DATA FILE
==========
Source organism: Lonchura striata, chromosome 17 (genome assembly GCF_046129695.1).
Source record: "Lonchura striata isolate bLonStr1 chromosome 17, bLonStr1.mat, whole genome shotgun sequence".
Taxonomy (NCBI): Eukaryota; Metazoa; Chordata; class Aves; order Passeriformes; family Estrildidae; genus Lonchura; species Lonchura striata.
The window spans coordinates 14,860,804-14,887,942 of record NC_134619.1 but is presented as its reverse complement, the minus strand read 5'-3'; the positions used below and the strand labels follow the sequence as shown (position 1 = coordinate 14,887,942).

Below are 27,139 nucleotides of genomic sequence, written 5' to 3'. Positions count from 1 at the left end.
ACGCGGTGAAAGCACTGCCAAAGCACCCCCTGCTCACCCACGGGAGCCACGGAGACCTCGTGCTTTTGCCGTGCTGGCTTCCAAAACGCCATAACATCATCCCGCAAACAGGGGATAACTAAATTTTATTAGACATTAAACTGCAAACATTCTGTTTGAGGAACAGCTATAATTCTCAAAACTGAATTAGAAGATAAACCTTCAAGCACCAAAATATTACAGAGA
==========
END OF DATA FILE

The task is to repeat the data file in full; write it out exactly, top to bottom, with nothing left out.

Source organism: Lonchura striata, chromosome 17 (genome assembly GCF_046129695.1).
Source record: "Lonchura striata isolate bLonStr1 chromosome 17, bLonStr1.mat, whole genome shotgun sequence".
Taxonomy (NCBI): Eukaryota; Metazoa; Chordata; class Aves; order Passeriformes; family Estrildidae; genus Lonchura; species Lonchura striata.
The window spans coordinates 14,860,804-14,887,942 of record NC_134619.1 but is presented as its reverse complement, the minus strand read 5'-3'; the positions used below and the strand labels follow the sequence as shown (position 1 = coordinate 14,887,942).

Below are 27,139 nucleotides of genomic sequence, written 5' to 3'. Positions count from 1 at the left end.
ACGCGGTGAAAGCACTGCCAAAGCACCCCCTGCTCACCCACGGGAGCCACGGAGACCTCGTGCTTTTGCCGTGCTGGCTTCCAAAACGCCATAACATCATCCCGCAAACAGGGGATAACTAAATTTTATTAGACATTAAACTGCAAACATTCTGTTTGAGGAACAGCTATAATTCTCAAAACTGAATTAGAAGATAAACCTTCAAGCACCAAAATATTACAGAGA